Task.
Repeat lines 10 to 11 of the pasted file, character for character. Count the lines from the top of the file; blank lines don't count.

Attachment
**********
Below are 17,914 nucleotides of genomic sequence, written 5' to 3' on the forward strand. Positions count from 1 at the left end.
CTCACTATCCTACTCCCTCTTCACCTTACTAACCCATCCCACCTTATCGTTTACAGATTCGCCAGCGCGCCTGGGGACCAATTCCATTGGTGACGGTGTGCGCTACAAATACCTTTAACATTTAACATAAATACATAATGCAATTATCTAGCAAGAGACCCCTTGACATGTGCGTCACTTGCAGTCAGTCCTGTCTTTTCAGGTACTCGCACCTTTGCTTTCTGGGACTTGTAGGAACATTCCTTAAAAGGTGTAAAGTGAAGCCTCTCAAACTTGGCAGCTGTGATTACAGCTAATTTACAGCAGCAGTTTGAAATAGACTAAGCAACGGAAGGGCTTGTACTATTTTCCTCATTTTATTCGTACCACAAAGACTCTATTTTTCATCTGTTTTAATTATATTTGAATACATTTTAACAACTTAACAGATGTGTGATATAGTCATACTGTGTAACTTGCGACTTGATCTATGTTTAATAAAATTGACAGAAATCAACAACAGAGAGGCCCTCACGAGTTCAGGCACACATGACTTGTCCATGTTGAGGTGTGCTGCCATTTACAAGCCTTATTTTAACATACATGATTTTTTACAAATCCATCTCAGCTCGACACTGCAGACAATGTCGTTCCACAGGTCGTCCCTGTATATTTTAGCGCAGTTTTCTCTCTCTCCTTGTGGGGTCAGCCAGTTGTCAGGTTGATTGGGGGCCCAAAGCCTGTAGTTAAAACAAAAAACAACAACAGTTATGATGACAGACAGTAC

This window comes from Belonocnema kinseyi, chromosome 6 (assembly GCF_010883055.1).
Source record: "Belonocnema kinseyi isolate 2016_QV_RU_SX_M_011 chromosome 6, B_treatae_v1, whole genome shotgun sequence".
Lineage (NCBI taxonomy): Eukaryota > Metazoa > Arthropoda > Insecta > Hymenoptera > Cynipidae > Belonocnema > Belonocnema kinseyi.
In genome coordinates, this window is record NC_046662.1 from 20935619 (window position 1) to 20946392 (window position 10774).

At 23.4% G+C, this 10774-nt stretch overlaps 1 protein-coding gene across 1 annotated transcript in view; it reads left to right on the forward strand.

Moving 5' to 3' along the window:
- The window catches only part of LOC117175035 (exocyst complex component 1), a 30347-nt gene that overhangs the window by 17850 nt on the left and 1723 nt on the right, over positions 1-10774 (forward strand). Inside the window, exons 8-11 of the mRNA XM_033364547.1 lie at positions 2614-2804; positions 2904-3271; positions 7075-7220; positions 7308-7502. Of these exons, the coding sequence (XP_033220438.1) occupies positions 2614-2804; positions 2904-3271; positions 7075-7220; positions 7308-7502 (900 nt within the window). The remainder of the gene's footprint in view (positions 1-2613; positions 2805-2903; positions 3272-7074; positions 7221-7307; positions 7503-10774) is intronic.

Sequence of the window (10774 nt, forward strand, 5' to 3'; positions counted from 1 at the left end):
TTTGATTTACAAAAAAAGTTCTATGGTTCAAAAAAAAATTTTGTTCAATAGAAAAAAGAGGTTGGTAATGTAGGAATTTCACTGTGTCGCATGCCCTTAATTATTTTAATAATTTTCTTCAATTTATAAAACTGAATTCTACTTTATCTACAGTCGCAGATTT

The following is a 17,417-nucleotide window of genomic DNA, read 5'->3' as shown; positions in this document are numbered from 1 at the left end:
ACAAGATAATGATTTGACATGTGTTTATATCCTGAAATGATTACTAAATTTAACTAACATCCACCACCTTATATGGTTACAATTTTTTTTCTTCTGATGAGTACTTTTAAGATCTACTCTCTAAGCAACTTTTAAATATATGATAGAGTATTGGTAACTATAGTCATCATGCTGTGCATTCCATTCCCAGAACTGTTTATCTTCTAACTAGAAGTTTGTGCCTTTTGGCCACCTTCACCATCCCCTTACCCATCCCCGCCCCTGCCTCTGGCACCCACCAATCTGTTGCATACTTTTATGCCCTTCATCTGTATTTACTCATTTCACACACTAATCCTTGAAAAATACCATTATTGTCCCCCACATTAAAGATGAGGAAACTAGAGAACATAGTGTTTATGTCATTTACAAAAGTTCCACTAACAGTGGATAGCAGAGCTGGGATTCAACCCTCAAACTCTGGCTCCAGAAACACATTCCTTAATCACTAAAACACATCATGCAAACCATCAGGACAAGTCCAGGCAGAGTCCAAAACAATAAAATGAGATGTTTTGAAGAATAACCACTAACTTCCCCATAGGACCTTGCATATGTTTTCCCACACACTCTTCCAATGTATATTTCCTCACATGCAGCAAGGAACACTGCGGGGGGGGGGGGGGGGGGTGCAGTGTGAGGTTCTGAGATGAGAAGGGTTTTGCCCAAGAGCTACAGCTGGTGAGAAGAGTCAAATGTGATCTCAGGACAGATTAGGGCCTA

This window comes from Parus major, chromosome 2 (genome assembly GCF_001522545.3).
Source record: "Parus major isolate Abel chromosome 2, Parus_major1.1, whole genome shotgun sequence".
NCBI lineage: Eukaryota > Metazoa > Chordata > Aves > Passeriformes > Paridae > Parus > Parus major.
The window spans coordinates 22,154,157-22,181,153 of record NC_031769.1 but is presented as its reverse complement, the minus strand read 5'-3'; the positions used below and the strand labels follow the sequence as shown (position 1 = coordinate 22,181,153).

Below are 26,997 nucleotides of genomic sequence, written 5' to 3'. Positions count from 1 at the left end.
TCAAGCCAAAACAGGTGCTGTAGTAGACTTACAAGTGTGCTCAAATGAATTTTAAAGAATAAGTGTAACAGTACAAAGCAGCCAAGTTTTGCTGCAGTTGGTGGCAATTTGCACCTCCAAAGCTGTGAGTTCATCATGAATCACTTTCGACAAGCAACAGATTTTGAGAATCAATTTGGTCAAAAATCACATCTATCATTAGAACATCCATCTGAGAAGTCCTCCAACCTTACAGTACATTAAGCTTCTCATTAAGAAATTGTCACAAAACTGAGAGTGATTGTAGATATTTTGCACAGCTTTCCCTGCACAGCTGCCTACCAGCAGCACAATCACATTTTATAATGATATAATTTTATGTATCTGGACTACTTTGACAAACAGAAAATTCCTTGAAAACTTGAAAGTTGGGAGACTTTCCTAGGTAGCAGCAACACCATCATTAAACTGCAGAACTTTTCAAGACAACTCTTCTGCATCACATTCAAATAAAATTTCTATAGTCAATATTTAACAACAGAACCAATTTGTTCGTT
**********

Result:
Sequence of the window (10774 nt, forward strand, 5' to 3'; positions counted from 1 at the left end):
TTTGATTTACAAAAAAAGTTCTATGGTTCAAAAAAAAATTTTGTTCAATAGAAAAAAGAGGTTGGTAATGTAGGAATTTCACTGTGTCGCATGCCCTTAATTATTTTAATAATTTTCTTCAATTTATAAAACTGAATTCTACTTTATCTACAGTCGCAGATTT